238. The Mansion Family

(originally aired January 23, 2000)
Like “Hello Gutter, Hello Fadder,” this is a relatively new breed of episode, one we’d see often in the future. It’s a “stuff just happens” show; there’s a lot of different tenuously connected set pieces, and things definitely do happen, but none of it is cohesive or have a consistent theme whatsoever. Also the actual point of the story is unclear. What exactly is this episode about? If it’s about Homer desperately wanting to cling to this billionaire high life, they sure did a poor job communicating it. Or staying focused. We open at the Springfield Pride Awards, hosted by Kent Brockman and… Britney Spears. Now, many celebrities have appeared at hometown events in the past (Leonard Nimoy, Barry White, James Brown, and so on), but all of them either were somewhat related to the subject of the event, and were really funny. As preposterous as it was for a big star to be at a local festival, you accepted that they were there. But megastar Britney Spears hosting this? No way. Just more bullshit stunt casting. Also her caricature doesn’t look much like her, but to be fair, this era’s Britney basically had that generic blonde jail bait look anyway.

At said award show, Mr. Burns realizes he’s the oldest man in Springfield, and decides he’s due for a medical check-up. So who will watch his spacious mansion when he’s gone? One of his many servants, cronies, or business friends? Nope, let’s just get that big dumb idiot to do it. This is more sanitized Burns, he’s stuck in his helpless old man mode we saw in “The Old Man and the Lisa.” His ruthless nature appears to have evaporated; his reaction to the doctor’s bad news feels so pathetic, when I feel he should be irritated in some way. But, anyway, the Simpsons take residence at Burns Manor, where, as I’ve said, stuff happens. It’s a bunch of isolated scenes at first, then seem to be gearing towards Homer planning a big party before Burns returns. Homer’s a blind moron here, driving drunk in the house, swirling Brandy over his daughter’s face, and just being a generally irresponsible child. This idea of Homer living the high life and not wanting to give it up feels like it had potential, but it appears none of it actually made it to the screen.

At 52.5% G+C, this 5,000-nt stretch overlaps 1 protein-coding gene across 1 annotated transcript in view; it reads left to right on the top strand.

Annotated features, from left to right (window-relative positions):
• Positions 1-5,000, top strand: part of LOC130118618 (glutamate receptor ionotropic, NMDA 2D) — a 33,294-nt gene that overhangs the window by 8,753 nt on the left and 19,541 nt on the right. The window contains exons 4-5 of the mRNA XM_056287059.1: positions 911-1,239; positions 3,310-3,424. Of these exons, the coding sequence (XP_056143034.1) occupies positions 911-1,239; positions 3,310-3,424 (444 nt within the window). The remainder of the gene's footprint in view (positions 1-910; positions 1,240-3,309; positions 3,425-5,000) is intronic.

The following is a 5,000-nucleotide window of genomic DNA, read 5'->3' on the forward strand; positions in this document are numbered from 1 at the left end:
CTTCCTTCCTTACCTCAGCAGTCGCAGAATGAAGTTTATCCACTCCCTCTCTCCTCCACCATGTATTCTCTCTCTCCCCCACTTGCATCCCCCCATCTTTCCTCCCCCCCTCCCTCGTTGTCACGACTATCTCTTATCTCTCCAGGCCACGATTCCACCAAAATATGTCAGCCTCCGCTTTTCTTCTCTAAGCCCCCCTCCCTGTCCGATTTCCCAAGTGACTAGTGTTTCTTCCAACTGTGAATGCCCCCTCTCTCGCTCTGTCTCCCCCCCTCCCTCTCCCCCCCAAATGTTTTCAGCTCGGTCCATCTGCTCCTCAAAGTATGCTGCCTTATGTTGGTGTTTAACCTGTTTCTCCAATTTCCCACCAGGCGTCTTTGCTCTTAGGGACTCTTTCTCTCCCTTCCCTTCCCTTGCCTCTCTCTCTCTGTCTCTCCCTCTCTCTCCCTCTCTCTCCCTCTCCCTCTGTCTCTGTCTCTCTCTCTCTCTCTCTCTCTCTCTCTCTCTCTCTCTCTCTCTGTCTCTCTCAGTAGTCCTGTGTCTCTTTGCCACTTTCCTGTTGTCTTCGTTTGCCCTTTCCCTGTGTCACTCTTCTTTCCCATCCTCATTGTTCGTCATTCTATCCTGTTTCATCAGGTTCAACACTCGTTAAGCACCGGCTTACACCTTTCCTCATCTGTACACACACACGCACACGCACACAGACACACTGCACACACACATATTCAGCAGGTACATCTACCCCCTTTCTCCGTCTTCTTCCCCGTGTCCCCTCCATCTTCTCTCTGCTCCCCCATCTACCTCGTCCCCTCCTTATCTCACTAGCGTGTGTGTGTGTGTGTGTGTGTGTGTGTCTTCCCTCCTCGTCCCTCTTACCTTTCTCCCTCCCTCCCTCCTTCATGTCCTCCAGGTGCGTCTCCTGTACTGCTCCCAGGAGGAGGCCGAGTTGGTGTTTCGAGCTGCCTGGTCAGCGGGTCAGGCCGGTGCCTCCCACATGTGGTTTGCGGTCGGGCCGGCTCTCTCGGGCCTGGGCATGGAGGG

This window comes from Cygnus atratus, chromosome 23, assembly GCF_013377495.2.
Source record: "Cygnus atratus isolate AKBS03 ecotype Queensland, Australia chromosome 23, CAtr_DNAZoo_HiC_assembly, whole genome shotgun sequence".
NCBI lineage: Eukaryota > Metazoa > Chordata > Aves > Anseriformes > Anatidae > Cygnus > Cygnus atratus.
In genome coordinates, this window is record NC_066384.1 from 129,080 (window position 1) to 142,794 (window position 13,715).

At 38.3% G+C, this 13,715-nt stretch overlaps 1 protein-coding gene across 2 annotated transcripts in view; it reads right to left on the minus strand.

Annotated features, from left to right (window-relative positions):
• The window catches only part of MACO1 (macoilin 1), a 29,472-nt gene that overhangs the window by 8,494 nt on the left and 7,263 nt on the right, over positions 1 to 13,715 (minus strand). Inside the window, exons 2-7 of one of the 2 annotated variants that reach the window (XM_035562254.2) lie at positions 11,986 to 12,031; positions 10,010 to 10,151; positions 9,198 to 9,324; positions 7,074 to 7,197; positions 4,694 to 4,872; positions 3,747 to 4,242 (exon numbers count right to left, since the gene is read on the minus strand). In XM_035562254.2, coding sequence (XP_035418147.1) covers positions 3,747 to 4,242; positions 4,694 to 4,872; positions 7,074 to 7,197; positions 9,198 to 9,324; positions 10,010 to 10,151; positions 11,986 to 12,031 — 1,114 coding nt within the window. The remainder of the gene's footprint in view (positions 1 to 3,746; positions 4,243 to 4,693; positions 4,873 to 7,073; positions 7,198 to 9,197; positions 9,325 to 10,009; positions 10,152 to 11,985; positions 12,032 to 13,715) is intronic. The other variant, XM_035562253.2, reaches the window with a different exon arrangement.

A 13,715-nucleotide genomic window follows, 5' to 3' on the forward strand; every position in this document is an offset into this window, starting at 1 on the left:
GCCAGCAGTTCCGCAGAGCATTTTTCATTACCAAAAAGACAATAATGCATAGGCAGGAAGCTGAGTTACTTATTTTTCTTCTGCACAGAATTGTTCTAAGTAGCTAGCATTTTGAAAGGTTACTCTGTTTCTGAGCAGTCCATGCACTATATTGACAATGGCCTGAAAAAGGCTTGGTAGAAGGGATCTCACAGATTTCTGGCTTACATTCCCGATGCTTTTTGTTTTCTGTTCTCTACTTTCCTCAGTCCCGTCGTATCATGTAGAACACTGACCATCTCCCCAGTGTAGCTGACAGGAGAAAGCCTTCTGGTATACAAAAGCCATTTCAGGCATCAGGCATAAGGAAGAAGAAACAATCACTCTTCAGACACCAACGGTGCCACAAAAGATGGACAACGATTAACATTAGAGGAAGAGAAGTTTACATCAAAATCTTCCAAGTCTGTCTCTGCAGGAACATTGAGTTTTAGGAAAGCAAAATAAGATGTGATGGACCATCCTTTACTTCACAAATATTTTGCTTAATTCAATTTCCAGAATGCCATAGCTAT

When he finds out booze can’t be sold until 2pm on Sundays, Homer holds his party on international waters, where they can drink all they want. Having them all go out to sea for the third act kind of divorces yourself from your main story. You know what else does that too? Fucking pirates. The ship is attacked and taken over by pirates. What exactly is the point of all this? And what the fuck is happening? We get an unwelcome return of dumb action sequence endings that occurred in every single season 10 episode, even though we’re on a boat and Homer has no place he can hide or get away to. It’s all just clumsy filler, and I’m busy checking my watch praying it will be over soon. So we end on improbable and moronic reasoning for their escape, Burns returning neutered as ever, and a tacky hokey resolution to the main “story.” To some degree, I don’t even feel I can hate an episode like this or “Gutter”; they don’t even seem to try to be about anything or make a point, so at least they didn’t fail at their mission. But still, this is what the series has become? Aimless non-stories with unrelated sequences and an ending with goddamn pirates? Not The Simpsons I know…

Tidbits and Quotes
– The whole Springfield Pride Awards idea bothers me. When we’re at the point where we’re showing Lenny and the other characters getting awards, it’s getting closer and closer to everyone in town knowing everyone else. Everyone in town has their separate collective, but soon Barney will know who Cletus is, or the Sea Captain will acknowledge Milhouse. This is a town full of pride for good ol’ Jebediah and their history, but I’m not too sure they have much pride in each other. Plus there’s no good jokes in the scene whatsoever. I smirked at Chapman taking a bullet for Huey Long. And oh, Spears’ kiss killed the old man. Hilarious. And Brockman acts so cavalier about it, nudging his corpse aside. Feels more cruel than funny to me.
– “Who’s that fellow who always screws up and creates havoc?” “Homer Simpson, sir?” “Yes! The way I see it, he’s due for a good performance!” I hate, hate, hate this bit. It’s not enough that he’d trust Homer, but that he acknowledges that he’d fuck shit up at his house. Why would Burns do this? It’s just a clumsy wink-and-nod about how of course he’s going to pick the Simpsons, but they could have done it in a way that was funny (call back to Smithers’ database search in “Homer the Smithers.”)